Busisiwe Mkhwebane clears Bathabile Dlamini of deliberately misleading parliament
The controversial public protector made the finding despite a scathing Constitutional Court judgment a year ago that found Dlamini’s conduct reckless and grossly negligent
Public protector Busisiwe Mkhwebane has cleared former social development minister Bathabile Dlamini of deliberately misleading parliament over the social grants debacle.
“Based on the information and evidence obtained during the investigation, I could not make a finding on the allegation that ... Dlamini deliberately or inadvertently misled the national assembly and contravened the executive ethics code, when she delivered her budget vote speech on May 4 2016,” Mkhwebane said at a briefing on Wednesday.
Dlamini said in her budget vote speech that SA Social Security Agency (Sassa) would take over paying grants in April 2017. At the last minute she approached the Constitutional Court to extend Cash Paymaster Services' contract to continue administering grants. A year later Sassa had to approach the court to again extend the CPS contract to September 2018. The SA Post Office took over administrating the grants after that.
DA MP Bridget Masango complained to the public protector in March 2017 that when Dlamini delivered her speech in parliament it was unlikely that she did not know that Sassa “would not be ready to perform the function of distributing social grants”.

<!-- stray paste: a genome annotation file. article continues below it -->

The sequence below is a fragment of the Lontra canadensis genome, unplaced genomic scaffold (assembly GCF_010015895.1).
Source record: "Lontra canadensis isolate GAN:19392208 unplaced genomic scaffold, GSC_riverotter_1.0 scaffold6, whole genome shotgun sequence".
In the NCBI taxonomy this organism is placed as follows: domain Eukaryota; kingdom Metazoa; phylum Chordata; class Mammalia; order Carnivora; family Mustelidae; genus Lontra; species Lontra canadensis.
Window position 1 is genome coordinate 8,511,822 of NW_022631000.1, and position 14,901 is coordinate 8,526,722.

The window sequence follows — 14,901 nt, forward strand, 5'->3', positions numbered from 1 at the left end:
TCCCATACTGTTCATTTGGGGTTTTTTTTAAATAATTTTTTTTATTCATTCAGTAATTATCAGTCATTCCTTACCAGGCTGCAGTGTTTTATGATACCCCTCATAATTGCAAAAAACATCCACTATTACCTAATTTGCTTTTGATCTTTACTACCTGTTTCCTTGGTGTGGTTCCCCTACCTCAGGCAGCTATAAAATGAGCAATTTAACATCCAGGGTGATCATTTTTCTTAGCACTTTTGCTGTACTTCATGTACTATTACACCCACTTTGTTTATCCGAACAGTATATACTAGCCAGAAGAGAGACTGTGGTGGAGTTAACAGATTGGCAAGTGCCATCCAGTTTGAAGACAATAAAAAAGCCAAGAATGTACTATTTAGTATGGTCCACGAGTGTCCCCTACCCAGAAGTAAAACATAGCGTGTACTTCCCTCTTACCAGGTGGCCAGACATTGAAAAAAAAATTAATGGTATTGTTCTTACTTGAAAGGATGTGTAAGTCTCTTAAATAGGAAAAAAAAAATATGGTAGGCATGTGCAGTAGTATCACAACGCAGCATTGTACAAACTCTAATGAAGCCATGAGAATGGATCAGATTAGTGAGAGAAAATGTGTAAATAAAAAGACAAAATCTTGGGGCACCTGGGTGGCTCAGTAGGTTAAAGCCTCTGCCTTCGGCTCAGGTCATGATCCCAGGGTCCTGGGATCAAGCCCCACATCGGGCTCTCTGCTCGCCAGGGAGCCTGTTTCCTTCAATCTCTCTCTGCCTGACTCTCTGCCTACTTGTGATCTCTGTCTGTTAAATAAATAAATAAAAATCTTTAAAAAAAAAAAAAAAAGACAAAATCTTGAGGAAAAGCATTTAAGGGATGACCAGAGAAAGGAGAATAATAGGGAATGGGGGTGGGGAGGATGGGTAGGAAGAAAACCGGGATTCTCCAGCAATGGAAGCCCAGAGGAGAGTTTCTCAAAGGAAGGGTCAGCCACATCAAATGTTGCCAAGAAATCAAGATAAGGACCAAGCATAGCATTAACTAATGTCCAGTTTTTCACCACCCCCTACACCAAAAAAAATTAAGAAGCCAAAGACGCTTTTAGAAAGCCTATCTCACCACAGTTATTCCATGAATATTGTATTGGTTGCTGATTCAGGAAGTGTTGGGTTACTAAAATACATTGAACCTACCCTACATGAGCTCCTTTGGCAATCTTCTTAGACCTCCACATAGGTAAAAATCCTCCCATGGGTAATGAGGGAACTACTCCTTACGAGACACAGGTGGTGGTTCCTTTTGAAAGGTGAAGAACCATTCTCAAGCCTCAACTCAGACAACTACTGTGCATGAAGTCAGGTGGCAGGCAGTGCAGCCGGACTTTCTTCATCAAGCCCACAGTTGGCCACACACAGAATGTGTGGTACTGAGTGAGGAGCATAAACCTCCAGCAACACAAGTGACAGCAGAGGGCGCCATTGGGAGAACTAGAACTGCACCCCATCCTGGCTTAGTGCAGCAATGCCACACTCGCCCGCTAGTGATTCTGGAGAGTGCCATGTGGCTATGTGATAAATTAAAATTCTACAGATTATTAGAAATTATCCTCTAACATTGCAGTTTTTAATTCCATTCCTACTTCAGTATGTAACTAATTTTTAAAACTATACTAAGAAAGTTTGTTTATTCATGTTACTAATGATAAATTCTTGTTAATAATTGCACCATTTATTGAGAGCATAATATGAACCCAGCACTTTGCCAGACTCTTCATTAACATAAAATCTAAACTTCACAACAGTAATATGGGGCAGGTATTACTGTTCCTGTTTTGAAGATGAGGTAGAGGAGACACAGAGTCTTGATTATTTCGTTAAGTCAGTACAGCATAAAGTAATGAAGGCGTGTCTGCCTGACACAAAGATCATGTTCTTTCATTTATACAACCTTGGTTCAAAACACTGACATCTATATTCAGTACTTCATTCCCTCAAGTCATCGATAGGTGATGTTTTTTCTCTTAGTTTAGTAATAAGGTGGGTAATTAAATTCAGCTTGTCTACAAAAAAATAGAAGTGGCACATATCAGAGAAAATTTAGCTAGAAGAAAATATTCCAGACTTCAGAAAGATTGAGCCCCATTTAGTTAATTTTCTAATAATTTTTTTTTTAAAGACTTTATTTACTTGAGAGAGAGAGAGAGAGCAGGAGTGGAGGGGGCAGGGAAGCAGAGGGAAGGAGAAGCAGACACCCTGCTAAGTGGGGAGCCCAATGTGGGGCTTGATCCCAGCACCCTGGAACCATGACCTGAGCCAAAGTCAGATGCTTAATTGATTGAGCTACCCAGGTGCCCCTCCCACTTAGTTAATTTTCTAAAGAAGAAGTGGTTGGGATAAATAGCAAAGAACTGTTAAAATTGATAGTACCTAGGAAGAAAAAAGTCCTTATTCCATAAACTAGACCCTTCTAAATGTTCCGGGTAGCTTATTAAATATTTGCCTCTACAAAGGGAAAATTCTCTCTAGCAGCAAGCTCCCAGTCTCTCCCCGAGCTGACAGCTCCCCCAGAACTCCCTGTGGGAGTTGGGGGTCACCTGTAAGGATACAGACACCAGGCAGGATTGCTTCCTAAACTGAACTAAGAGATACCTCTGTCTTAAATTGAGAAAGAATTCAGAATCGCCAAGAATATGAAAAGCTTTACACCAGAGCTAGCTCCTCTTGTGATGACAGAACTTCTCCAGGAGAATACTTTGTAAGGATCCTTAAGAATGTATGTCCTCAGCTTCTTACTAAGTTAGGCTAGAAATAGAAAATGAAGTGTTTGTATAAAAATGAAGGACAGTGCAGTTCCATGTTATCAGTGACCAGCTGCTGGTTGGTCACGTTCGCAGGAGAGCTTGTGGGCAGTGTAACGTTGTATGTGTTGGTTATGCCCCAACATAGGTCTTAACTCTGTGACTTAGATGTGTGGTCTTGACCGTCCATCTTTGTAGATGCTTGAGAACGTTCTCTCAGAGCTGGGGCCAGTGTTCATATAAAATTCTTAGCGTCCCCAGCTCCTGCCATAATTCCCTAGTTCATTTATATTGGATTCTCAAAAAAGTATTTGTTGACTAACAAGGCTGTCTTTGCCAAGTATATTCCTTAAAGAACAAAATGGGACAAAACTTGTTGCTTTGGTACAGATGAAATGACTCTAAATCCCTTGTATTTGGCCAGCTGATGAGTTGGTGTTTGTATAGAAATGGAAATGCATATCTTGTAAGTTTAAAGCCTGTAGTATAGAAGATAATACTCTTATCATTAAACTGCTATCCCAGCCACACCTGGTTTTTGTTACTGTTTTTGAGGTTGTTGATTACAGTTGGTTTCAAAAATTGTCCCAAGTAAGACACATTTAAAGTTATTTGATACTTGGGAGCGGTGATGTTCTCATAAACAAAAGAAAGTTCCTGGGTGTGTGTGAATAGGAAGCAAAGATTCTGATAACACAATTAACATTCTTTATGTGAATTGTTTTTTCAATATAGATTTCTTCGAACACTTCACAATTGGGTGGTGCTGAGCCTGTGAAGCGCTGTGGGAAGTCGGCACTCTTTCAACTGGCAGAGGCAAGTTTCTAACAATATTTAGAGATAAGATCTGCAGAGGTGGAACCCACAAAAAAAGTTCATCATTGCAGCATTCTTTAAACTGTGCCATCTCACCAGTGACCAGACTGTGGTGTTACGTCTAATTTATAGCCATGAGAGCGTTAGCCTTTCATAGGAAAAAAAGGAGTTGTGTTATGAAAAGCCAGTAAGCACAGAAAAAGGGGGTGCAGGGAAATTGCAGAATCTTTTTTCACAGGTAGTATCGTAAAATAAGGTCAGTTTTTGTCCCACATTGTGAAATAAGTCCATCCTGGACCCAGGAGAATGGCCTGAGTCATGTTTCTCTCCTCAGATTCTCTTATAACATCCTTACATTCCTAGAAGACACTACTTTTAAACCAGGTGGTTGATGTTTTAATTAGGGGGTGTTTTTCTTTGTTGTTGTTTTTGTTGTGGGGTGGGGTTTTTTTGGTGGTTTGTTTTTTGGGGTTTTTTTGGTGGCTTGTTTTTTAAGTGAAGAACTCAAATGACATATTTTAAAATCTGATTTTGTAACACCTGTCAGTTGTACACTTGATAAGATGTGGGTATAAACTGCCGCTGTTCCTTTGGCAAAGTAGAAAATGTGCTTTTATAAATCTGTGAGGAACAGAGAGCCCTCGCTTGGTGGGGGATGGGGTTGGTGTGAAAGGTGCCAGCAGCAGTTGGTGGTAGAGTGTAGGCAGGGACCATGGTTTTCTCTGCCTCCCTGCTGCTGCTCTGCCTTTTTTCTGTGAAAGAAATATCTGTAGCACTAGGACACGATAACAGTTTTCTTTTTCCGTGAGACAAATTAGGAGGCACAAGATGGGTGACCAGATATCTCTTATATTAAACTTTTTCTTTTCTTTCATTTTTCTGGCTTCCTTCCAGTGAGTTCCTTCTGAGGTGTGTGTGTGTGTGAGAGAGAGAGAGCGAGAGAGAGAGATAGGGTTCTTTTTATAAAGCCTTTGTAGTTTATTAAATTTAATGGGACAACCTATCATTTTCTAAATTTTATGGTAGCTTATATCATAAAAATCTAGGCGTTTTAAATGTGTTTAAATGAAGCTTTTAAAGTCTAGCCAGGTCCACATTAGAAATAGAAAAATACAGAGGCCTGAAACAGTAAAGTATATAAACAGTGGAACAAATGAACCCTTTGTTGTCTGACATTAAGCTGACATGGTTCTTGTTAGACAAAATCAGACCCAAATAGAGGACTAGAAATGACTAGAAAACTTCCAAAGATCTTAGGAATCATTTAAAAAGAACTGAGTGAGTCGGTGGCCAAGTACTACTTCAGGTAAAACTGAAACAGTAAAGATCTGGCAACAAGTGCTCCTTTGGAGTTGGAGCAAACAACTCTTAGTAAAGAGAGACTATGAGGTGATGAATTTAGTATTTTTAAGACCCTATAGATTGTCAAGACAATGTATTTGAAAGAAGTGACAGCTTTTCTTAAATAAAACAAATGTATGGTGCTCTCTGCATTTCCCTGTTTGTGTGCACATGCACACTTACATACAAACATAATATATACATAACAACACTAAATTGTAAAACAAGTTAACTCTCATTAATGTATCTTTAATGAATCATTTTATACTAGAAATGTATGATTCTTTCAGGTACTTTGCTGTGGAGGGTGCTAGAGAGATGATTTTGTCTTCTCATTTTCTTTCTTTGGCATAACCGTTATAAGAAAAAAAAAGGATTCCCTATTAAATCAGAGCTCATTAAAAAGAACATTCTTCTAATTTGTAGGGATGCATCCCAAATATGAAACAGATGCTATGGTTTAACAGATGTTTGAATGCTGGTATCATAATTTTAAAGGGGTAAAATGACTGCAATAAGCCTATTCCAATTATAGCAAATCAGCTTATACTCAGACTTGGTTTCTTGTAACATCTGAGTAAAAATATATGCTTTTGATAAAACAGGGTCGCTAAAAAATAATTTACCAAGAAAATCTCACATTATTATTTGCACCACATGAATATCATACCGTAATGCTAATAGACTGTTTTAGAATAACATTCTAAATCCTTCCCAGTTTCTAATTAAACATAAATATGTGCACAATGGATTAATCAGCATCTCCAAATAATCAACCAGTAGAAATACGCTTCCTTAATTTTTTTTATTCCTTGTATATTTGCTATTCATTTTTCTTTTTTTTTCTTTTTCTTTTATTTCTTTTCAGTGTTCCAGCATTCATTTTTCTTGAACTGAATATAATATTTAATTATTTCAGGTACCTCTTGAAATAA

It was Masango's contention that Dlamini acted in contravention of the executive ethics code, which states that members of the executive may not “wilfully mislead the legislature to which they are accountable”.
Mkhwebane is currently embroiled in a legal battle with President Cyril Ramaphosa, who is challenging her report that found he deliberately misled parliament over a donation to his ANC presidential campaign by corruption-accused company Bosasa. This was despite Ramaphosa correcting his original response to parliament several days later.
Mkhwebane's vindication of Dlamini comes despite a scathing judgment by the Constitutional Court in September 2018 that found Dlamini's conduct was reckless and grossly negligent in the grants saga, and that she failed to disclose information before an inquiry into her role in the crisis in 2017.
The highest court in the land found that Dlamini, who is president of the ANC Women's League and a key ally of former president Jacob Zuma, should be personally liable for 20% of the legal costs incurred by the Black Sash Trust and Freedom Under Law application‚ including costs of two counsel in that case.
The court also asked the National Prosecuting Authority to investigate whether Dlamini should be prosecuted for perjury. She resigned as an ANC MP in July after being excluded from Ramaphosa's trimmed cabinet.
Mkhwebane, who is facing a credibility crisis after numerous adverse findings against her in court, stressed that she was not saying the constitutional court was wrong in its findings against Dlamini, adding: “That was their finding, which has got nothing to do with [Dlamini] misleading [parliament].”